Sergei Loznitsa: ‘I have the right to be an idealist’

Anastasia Grishchenko's picture
Sergei Loznitsa: ‘I have the right to be an idealist’

Endless static shots. Fearless and perfectly composed. Never any portrait. No voice-overs, no music, no interview. Except Ukrainians singing their national anthem with conviction and passion. Folk songs, protest poetry and anti-government speeches as a soundtrack. ‘Small people’ as leading actors. People who rebel against iniquity and arbitrariness of authorities. Script is a history. Civil unrest that eventually blows president Yanukovich out of the country. The setting is Independence Square in Kiev called Maidan. At first the gathering has a carnival feel. Joyful and easy-going. But then authority starts its repression. Revolt turns to revolution. Maidan becomes a storm of fire and water. Here, Maidan is not only a historical venue but also an artistic act, universal image. A lesson.

There is no feature film. It’s the personification of what cinema is all about: showing the world. Of course, the director shows the world the way he sees it. Trying to reveal civil protest’s nature Loznitsa shot from the inside the protester’s encampment. Thanks to this approach his film becomes a mighty documentary. Impassive and indifferent. But only partly impartial. Of course it’s difficult to be unbiased being inside the barricade. For instance, we do not see provocateurs or the nationalist militants that were in the camp. The point of view which is followed by Europe and USA not Russia. But the truth is always somewhere in between.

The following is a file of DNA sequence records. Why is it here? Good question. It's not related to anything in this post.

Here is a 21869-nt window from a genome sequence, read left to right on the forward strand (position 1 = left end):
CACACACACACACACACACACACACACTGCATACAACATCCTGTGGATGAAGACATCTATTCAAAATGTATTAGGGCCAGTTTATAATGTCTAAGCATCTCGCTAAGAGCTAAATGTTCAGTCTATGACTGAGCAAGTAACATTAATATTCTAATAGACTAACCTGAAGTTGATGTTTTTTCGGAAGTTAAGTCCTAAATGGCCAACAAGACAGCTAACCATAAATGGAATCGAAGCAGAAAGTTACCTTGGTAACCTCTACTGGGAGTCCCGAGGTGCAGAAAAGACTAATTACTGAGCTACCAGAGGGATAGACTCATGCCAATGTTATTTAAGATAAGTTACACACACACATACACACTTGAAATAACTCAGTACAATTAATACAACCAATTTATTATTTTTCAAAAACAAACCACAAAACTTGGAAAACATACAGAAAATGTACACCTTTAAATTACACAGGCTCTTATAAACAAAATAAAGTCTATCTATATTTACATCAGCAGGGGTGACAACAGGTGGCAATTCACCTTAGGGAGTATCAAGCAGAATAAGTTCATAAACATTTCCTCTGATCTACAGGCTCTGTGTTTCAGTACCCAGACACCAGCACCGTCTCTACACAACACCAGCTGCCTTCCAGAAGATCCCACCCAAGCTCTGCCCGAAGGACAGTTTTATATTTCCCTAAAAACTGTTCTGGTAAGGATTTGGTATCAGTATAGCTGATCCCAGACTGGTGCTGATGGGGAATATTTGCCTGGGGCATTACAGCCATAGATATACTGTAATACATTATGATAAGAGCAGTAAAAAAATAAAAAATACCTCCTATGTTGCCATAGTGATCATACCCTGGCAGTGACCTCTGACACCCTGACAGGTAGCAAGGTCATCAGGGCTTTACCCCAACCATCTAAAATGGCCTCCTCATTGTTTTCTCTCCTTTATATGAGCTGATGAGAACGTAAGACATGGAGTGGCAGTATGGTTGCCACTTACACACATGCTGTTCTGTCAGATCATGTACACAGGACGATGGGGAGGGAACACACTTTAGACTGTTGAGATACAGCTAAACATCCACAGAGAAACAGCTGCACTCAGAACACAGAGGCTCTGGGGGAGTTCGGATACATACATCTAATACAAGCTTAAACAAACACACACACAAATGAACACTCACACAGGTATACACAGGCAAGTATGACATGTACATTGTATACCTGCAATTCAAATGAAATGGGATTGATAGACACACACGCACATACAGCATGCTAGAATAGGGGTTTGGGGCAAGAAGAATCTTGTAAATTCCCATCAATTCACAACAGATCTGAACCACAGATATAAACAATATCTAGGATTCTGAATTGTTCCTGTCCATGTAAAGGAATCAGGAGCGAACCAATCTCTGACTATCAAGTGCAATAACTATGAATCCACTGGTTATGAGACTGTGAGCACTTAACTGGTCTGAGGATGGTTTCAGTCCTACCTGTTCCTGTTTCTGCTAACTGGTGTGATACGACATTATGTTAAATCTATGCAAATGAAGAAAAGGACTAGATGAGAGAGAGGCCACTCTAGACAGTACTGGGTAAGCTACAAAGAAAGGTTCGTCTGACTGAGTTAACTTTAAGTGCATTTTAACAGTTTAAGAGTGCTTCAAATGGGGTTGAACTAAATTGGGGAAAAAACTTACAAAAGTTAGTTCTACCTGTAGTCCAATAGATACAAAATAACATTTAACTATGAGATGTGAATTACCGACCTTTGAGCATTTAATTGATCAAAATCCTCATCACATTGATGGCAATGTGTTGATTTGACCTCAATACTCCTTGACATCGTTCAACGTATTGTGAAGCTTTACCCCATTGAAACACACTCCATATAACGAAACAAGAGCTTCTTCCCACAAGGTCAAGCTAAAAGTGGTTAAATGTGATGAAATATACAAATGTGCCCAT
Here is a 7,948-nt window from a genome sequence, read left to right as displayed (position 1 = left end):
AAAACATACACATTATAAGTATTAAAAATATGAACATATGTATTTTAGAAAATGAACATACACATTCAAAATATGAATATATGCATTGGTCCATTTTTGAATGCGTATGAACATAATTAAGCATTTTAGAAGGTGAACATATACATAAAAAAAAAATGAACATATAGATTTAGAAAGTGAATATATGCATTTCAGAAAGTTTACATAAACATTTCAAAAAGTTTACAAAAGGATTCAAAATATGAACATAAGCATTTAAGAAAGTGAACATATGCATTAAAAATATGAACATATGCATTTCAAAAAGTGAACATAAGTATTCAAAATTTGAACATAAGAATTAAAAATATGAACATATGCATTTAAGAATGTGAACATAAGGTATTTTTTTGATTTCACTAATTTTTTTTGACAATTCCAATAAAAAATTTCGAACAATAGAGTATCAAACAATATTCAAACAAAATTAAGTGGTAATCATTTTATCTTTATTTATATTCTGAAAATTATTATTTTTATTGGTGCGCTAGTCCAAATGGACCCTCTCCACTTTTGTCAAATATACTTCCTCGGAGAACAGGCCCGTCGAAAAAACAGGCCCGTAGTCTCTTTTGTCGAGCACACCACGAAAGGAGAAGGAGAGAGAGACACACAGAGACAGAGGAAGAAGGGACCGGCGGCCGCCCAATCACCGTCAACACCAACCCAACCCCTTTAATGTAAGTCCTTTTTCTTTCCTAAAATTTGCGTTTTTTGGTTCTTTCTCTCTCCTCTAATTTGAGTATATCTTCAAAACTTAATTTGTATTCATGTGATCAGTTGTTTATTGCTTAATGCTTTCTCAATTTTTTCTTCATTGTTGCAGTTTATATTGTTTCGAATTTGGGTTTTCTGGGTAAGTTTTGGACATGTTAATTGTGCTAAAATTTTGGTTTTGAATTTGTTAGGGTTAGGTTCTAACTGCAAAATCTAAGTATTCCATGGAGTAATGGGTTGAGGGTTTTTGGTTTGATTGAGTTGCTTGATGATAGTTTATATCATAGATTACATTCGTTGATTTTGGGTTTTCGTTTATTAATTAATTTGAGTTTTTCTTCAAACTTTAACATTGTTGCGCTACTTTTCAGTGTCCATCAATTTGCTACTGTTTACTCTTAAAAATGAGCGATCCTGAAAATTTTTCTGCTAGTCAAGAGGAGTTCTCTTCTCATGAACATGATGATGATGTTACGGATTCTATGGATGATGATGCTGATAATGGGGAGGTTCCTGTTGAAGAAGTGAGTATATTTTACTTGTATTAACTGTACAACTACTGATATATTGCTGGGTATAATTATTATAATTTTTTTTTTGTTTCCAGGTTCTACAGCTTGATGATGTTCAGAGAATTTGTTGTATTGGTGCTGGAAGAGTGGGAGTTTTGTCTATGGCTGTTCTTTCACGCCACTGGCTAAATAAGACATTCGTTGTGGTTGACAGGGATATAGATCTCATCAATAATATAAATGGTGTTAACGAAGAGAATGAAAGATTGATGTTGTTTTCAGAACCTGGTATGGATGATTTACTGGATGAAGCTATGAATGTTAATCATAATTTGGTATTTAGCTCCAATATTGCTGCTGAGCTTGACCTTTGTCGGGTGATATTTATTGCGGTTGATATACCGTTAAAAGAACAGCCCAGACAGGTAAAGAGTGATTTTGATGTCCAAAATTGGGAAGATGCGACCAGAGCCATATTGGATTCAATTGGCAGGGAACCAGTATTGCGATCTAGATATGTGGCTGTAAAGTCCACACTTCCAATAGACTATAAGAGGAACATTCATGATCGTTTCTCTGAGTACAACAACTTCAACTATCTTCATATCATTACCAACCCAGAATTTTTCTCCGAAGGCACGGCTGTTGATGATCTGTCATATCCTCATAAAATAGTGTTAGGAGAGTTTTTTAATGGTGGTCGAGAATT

In this case this film is considered to be a magnificent piece of art rather than  the full chronology of events we can rely on. No wonder that Loznitsa said his inspiration for Maidan came from the cult, silent film ‘Strike’ by Eisenstein, the Soviet director best know for ‘The Battleship Potemkin’.

Anastasia Grishchenko spoke with Ukrainian director Sergey Loznitsa about his third film to appear at Cannes.

AG: What was your first impression when you arrived in Kiev for shooting?

SL: When I got to Kiev in December I realised immidiately that Yanukovich is not the president of Ukraine anymore. He lost all respect of the people. It was clear that  this regime was going to end soon and no force is capable of keeping the ruler in power. No force can resist the will of the thousands and hundreed of thousands of people who express thier desire for a change.  Even I grew up in Kiev and I know the city very well I was really impressed by the changes I observed.

AG: When did you decide to make a film?